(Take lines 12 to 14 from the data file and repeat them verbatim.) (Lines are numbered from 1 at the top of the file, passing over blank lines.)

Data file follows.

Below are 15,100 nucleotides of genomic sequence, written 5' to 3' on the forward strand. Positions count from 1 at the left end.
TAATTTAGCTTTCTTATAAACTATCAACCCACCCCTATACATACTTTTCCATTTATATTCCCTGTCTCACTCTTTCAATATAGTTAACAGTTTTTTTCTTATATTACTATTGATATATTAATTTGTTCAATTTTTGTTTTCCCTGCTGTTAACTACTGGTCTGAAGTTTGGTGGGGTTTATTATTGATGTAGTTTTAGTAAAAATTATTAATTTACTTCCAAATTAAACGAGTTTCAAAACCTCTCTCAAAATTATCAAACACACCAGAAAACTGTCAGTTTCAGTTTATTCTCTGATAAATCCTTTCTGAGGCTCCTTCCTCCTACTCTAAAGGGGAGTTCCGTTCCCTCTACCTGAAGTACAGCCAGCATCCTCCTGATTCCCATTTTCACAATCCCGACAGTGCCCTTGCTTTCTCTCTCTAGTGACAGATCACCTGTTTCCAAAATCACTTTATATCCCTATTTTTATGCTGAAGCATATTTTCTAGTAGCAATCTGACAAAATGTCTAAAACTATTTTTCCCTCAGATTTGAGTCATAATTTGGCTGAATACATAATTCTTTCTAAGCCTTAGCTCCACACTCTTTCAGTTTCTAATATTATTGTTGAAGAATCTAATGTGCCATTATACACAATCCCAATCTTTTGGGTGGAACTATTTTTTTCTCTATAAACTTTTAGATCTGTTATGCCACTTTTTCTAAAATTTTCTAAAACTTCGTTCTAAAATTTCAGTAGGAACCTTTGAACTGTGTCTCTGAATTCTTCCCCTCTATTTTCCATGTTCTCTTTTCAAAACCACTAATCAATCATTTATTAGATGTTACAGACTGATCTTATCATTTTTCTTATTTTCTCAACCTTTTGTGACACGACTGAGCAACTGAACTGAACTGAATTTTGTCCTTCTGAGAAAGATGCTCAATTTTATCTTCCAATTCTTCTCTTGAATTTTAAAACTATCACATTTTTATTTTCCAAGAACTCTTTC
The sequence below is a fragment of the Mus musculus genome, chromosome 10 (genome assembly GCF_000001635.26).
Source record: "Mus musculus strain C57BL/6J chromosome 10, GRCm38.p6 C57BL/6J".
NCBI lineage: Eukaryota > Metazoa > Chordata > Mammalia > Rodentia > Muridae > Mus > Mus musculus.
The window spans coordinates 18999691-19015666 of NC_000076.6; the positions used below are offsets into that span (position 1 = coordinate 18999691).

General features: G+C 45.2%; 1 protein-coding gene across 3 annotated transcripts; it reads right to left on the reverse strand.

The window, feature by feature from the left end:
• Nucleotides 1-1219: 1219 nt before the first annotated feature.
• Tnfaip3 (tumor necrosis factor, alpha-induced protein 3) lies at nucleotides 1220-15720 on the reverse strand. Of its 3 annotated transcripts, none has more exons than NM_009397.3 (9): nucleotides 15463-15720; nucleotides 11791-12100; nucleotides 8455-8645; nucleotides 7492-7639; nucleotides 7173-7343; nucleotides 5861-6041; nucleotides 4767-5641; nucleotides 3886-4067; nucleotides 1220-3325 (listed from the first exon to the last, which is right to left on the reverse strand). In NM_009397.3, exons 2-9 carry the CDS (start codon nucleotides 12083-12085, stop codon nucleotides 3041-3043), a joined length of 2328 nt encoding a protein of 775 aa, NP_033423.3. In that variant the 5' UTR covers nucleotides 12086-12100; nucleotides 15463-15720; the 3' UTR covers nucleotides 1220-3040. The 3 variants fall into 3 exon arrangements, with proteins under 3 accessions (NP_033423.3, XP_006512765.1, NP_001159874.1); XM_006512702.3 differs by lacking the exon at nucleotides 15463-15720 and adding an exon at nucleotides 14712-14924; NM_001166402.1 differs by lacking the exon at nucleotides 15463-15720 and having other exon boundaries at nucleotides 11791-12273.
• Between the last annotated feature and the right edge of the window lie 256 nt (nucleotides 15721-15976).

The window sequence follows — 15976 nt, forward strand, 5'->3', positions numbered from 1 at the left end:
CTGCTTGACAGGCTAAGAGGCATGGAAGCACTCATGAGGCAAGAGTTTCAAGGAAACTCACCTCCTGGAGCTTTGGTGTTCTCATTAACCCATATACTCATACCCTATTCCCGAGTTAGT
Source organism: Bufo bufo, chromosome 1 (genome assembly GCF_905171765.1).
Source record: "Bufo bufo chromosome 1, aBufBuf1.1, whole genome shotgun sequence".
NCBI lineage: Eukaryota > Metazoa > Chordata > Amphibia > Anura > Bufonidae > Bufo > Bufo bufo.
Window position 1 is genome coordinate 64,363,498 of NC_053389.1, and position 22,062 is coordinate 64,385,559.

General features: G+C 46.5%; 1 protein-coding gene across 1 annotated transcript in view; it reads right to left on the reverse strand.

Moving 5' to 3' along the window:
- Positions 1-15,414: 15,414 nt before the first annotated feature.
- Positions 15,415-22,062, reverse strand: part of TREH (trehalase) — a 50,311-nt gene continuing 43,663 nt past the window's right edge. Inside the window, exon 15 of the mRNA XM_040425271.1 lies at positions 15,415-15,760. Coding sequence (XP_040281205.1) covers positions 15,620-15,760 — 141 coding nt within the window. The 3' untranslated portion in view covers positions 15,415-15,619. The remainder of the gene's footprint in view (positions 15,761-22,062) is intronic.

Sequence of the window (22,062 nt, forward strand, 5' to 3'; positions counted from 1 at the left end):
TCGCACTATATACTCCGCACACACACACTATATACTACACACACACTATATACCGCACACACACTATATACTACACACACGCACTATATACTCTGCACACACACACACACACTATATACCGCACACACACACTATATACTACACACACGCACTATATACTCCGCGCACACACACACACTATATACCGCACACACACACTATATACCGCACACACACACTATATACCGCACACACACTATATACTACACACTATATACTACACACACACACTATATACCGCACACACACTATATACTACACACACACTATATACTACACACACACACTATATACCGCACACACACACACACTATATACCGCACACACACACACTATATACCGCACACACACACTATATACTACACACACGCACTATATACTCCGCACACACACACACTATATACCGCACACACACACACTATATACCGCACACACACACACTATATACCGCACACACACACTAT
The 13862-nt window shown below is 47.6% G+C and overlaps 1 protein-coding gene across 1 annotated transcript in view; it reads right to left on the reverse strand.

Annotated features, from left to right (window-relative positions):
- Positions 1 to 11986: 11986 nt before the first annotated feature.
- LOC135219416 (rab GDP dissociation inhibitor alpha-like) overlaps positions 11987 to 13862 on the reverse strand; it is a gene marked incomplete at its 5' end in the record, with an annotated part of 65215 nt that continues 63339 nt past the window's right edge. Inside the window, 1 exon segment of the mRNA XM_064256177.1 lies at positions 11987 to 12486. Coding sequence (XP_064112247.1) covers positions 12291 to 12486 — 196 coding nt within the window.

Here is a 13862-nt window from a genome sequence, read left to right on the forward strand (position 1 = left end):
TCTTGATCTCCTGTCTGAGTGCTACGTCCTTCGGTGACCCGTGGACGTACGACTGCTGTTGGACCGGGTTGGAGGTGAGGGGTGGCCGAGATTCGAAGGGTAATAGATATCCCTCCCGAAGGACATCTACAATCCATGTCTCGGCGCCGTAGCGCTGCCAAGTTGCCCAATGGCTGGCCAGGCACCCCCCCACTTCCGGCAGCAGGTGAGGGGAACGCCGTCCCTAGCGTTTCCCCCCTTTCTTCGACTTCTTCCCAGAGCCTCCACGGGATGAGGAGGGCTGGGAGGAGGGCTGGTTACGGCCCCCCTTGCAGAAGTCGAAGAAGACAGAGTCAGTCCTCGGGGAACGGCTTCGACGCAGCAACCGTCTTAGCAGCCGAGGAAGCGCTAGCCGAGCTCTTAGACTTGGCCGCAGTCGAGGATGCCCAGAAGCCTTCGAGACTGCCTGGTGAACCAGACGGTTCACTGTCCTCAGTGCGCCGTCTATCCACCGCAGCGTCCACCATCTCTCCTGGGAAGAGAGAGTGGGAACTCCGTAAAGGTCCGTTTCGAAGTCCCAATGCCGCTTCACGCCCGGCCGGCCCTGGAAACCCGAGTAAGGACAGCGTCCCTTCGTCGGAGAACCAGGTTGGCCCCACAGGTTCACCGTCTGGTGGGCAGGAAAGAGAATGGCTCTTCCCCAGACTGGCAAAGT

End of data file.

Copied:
The window sequence follows — 15976 nt, forward strand, 5'->3', positions numbered from 1 at the left end:
CTGCTTGACAGGCTAAGAGGCATGGAAGCACTCATGAGGCAAGAGTTTCAAGGAAACTCACCTCCTGGAGCTTTGGTGTTCTCATTAACCCATATACTCATACCCTATTCCCGAGTTAGT
Source organism: Bufo bufo, chromosome 1 (genome assembly GCF_905171765.1).